This study aimed to characterize the effects of the application of different types of litters and fertilizer on the growth and productivity of maize (Zea mays L. var.) in Senegal. A split plot experiment was conducted in a low fertile soil at Thiès. Three factors corresponded to: inorganic fertilizer as urea at two levels (0, 2), insecticide as fipronil at two levels (0, 2) and litter type at 5 levels (D, A, B, E, F). Zero (0) represented the controls without fertilizer, insecticide or litter application. Two (2) corresponded to an application of 71.4 kg ha-1 N fertilizer, and 7.5 L ha-1 insecticide, both sequentially applied 3 times during the trial. D, A, B, E, F corresponded to the control, 5.7t ha-1 of Andropogon gayanus Kunth, Casuarina equisetifolia (Forssk), Pennisetum glancum (L.) R. Br. and Faidherbia albida (Chev.) litters, respectively, applied 73 days before sowing. This gave a total of 20 experimental units with 3 replications each. With no inorganic or insecticide application, the effect on growth parameters (plant height, medium collar diameter, number of leaves per plant) was not significantly different among the different applied litters. Litter application positively affected the growth parameters compared to the control. F. albida litter increased the quantic maximal output of the photochemical activity by 6% and the energy use efficiency by 26%, compared to the other litter types. At harvest, litters of F. albida, C. equisetifolia and P. glaucum increased grain yields by 94.3% over the control. The addition of inorganic fertilizer and/or insecticide improved the stem collar diameter and plant height and grain yield. In conclusion, the incorporation of locally available litters (more specifically that of the leguminous plants F. albida and C. equisetifolia) and their combination with inorganic N fertilizer and insecticide are good alternatives to increase maize production in tropical croplands.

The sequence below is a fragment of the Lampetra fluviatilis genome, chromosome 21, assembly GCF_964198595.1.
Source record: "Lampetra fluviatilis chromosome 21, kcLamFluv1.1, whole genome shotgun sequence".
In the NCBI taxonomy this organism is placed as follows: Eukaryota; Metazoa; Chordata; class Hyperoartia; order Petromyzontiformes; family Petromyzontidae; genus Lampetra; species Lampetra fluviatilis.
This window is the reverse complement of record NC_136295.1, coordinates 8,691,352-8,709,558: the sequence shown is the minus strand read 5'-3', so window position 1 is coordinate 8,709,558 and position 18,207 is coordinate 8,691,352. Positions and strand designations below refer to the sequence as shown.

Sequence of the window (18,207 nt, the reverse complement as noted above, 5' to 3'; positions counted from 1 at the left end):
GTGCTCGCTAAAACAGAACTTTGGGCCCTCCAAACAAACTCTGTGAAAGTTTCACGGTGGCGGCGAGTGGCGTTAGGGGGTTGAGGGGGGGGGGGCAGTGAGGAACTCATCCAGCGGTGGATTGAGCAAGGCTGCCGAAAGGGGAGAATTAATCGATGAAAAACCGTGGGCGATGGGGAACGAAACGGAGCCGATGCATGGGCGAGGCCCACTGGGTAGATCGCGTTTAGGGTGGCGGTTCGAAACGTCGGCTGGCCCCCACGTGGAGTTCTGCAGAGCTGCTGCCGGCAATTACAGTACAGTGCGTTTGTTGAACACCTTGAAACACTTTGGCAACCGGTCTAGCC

|Number of pages||9|
|Journal||Journal of the Faculty of Agriculture, Kyushu University|
|Publication status||Published - Sept 2013|
All Science Journal Classification (ASJC) codes
- Agronomy and Crop Science